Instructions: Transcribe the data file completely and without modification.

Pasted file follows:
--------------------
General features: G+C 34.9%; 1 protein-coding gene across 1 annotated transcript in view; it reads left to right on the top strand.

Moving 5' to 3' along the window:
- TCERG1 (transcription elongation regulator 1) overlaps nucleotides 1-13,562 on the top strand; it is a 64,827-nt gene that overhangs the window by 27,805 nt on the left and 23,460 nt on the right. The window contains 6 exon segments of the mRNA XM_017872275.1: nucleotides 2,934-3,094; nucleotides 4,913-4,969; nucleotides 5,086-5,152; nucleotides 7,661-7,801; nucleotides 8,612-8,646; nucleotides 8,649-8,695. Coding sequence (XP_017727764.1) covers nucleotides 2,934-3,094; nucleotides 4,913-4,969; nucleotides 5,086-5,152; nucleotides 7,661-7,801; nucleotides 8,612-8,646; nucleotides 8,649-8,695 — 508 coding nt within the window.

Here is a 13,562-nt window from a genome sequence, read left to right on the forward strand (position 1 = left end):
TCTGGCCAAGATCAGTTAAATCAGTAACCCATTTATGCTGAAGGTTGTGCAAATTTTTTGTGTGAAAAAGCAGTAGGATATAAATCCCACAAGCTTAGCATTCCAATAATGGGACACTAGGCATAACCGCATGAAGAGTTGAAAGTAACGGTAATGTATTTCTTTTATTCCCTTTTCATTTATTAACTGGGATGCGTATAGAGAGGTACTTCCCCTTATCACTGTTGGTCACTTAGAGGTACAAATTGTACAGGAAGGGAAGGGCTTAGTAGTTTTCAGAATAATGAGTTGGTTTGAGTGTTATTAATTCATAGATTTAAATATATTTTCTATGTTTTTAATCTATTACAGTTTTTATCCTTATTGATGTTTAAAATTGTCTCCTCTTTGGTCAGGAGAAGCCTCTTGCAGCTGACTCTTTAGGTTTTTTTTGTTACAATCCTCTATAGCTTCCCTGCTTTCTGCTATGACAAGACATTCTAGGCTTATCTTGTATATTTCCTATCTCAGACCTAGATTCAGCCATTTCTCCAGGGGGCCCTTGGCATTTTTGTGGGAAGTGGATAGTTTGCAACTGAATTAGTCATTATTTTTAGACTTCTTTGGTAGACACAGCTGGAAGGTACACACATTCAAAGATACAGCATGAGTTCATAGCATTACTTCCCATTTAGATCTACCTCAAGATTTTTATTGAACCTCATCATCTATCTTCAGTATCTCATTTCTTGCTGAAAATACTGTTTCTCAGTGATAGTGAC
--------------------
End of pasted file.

General features: G+C 34.9%; 1 protein-coding gene across 1 annotated transcript in view; it reads left to right on the top strand.

Moving 5' to 3' along the window:
- TCERG1 (transcription elongation regulator 1) overlaps nucleotides 1-13,562 on the top strand; it is a 64,827-nt gene that overhangs the window by 27,805 nt on the left and 23,460 nt on the right. The window contains 6 exon segments of the mRNA XM_017872275.1: nucleotides 2,934-3,094; nucleotides 4,913-4,969; nucleotides 5,086-5,152; nucleotides 7,661-7,801; nucleotides 8,612-8,646; nucleotides 8,649-8,695. Coding sequence (XP_017727764.1) covers nucleotides 2,934-3,094; nucleotides 4,913-4,969; nucleotides 5,086-5,152; nucleotides 7,661-7,801; nucleotides 8,612-8,646; nucleotides 8,649-8,695 — 508 coding nt within the window.

Here is a 13,562-nt window from a genome sequence, read left to right on the forward strand (position 1 = left end):
TCTGGCCAAGATCAGTTAAATCAGTAACCCATTTATGCTGAAGGTTGTGCAAATTTTTTGTGTGAAAAAGCAGTAGGATATAAATCCCACAAGCTTAGCATTCCAATAATGGGACACTAGGCATAACCGCATGAAGAGTTGAAAGTAACGGTAATGTATTTCTTTTATTCCCTTTTCATTTATTAACTGGGATGCGTATAGAGAGGTACTTCCCCTTATCACTGTTGGTCACTTAGAGGTACAAATTGTACAGGAAGGGAAGGGCTTAGTAGTTTTCAGAATAATGAGTTGGTTTGAGTGTTATTAATTCATAGATTTAAATATATTTTCTATGTTTTTAATCTATTACAGTTTTTATCCTTATTGATGTTTAAAATTGTCTCCTCTTTGGTCAGGAGAAGCCTCTTGCAGCTGACTCTTTAGGTTTTTTTTGTTACAATCCTCTATAGCTTCCCTGCTTTCTGCTATGACAAGACATTCTAGGCTTATCTTGTATATTTCCTATCTCAGACCTAGATTCAGCCATTTCTCCAGGGGGCCCTTGGCATTTTTGTGGGAAGTGGATAGTTTGCAACTGAATTAGTCATTATTTTTAGACTTCTTTGGTAGACACAGCTGGAAGGTACACACATTCAAAGATACAGCATGAGTTCATAGCATTACTTCCCATTTAGATCTACCTCAAGATTTTTATTGAACCTCATCATCTATCTTCAGTATCTCATTTCTTGCTGAAAATACTGTTTCTCAGTGATAGTGAC